NCWTS: Byron’s Title Hopes Evaporate After Late Engine Failure At Phoenix

Jacob Seelman Featured, NASCAR, Trucks 0 Comments

William Byron limps to pit road after a blown motor while leading Friday night's NASCAR Camping World Truck Series event at Phoenix Int'l Raceway. (Christian Petersen/Getty Images for NASCAR photo)

William Byron limps to pit road after a blown motor while leading Friday night’s NASCAR Camping World Truck Series event at Phoenix Int’l Raceway. (Christian Petersen/Getty Images for NASCAR photo)

AVONDALE, Ariz. – In the span of one lap around Phoenix Int’l Raceway on Friday night, William Byron watched his rookie season in the NASCAR Camping World Truck Series – one that produced a record six wins in his first year – go up in smoke.

After leading a race-high 113 of the first 138 laps from the pole in the Lucas Oil 150, appearing to be headed towards his seventh win of the season, Byron’s motor expired on the 139th trip around the one-mile desert oval – releasing a cloud of fire and smoke as the Liberty University freshman’s chance at a championship evaporated in its wake.

For Byron, it was a tumble from a guaranteed spot in the Championship 4 all the way to the bottom of the pile, with the 18-year-old dropping to fifth in the Chase Grid standings and ending the night 15 points shy of transferring on to Homestead-Miami Speedway.

The Charlotte, N.C. young gun was scored 27th in the final rundown, and despite trying to be positive, his disappointment was palpable after he climbed from his No. 9 Liberty University Toyota Tundra.

“It stings bad,” Byron admitted. “It’s jsut really unfortunate. I didn’t want this to end like this at all. I just can’t believe it. We had the best truck, tonight and all season.”

Byron said he had no true warning that the motor was going to go south on his machine, despite the water temperature gauge flashing at him inside of the 20 to go mark.

“There wasn’t really any indication that it was going to blow,” Byron said of the motor in his truck. “We had been running a little bit hot the last run … and kinda all night, really, but it stayed within (the acceptable) temperature range (for the most part).”

“It just started to vibrate the lap before, but I thought it was the tires and it didn’t feel like a big deal. Then it just sputtered and next thing I knew, I had flames coming out of the cowl. It just sucks for this team because they’ve worked so hard all season. These things just happen in racing, I guess.”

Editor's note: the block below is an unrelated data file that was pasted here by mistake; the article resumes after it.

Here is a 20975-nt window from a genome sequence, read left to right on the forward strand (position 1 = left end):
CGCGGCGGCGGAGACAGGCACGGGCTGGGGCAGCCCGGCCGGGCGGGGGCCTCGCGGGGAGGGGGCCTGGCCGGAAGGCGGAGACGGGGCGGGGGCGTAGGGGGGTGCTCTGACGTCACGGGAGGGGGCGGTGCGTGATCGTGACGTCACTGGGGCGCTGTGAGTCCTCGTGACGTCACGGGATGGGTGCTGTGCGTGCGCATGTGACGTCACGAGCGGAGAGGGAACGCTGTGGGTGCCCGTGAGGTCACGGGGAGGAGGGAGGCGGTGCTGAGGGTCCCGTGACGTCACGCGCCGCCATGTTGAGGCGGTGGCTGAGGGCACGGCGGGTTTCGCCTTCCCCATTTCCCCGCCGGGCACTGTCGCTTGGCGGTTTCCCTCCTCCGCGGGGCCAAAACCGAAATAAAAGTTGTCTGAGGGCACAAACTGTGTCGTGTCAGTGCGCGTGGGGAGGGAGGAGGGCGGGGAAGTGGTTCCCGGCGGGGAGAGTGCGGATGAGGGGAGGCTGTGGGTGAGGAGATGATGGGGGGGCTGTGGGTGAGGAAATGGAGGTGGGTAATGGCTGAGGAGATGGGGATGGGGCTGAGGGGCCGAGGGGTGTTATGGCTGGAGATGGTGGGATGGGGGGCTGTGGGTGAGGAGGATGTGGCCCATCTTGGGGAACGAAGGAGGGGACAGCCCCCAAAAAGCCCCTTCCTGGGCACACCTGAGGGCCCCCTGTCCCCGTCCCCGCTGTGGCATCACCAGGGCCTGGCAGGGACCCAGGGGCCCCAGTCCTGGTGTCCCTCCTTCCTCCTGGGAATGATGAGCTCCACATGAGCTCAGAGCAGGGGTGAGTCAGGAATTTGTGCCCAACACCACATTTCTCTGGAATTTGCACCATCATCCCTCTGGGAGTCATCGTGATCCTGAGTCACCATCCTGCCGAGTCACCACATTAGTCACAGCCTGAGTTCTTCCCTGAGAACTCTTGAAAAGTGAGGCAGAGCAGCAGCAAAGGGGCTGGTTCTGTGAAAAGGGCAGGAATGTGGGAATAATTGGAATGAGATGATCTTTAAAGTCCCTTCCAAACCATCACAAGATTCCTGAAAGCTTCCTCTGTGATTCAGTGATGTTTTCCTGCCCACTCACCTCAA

Byron’s season scorecard saw 10 top-five and 15 top-10 finishes to go along with his half-dozen wins at Kansas, Texas, Iowa, Kentucky, Pocono and in the Chase opener at Loudon.

However, his 22nd race of the season defined his chances at a championship, despite a season-long body of work that would have put him in control of his championship destiny under the previous Truck Series points format that was replaced prior to this season in favor of the elimination-style playoffs.

And despite the prospect of a NASCAR XFINITY Series ride coming up next season with JR Motorsports, Byron said Friday night it has been hard getting ready to leave the Kyle Busch Motorsports team that has carried him to a record season.

He added that he had hoped to send them out with a championship for their efforts.

“I love this team; they do an awesome job. It stinks that we can’t go to Homestead and be one of those final four to fight for the title, but we’ll just go on to Homestead and try to get a win there to close the season. It’s what we can do and it’s what these guys and Liberty University deserve after how strong we’ve run all year.”

Byron does still have a shot to clinch the owner’s championship for the No. 9 Kyle Busch Motorsports team, advancing to the Championship 4 in that battle even after his 27th-place finish on Friday night.

But for the dominant driver of the season, the emotions of his race were best summed up in two simple words that crackled over his radio courtesy of crew chief Ryan ‘Rudy’ Fugle – piercing the Arizona night in the process.

“We’re done.”


About the Writer

jacobseelmanJacob Seelman is the Managing Editor of Race Chaser Online and creator of the Motorsports Madness radio show, airing at 7 p.m. Eastern every Monday on the Performance Motorsports Network.

Seelman grew up in the sport, watching his grandparents co-own the RaDiUs Motorsports NASCAR Cup Series team in the 1990s.

The 22-year-old is currently studying Broadcast Journalism at Winthrop University in Rock Hill, S.C., and is also serving as both the full-time tour announcer for the Must See Racing Sprint Car Series and the co-track announcer at Millbridge Speedway.

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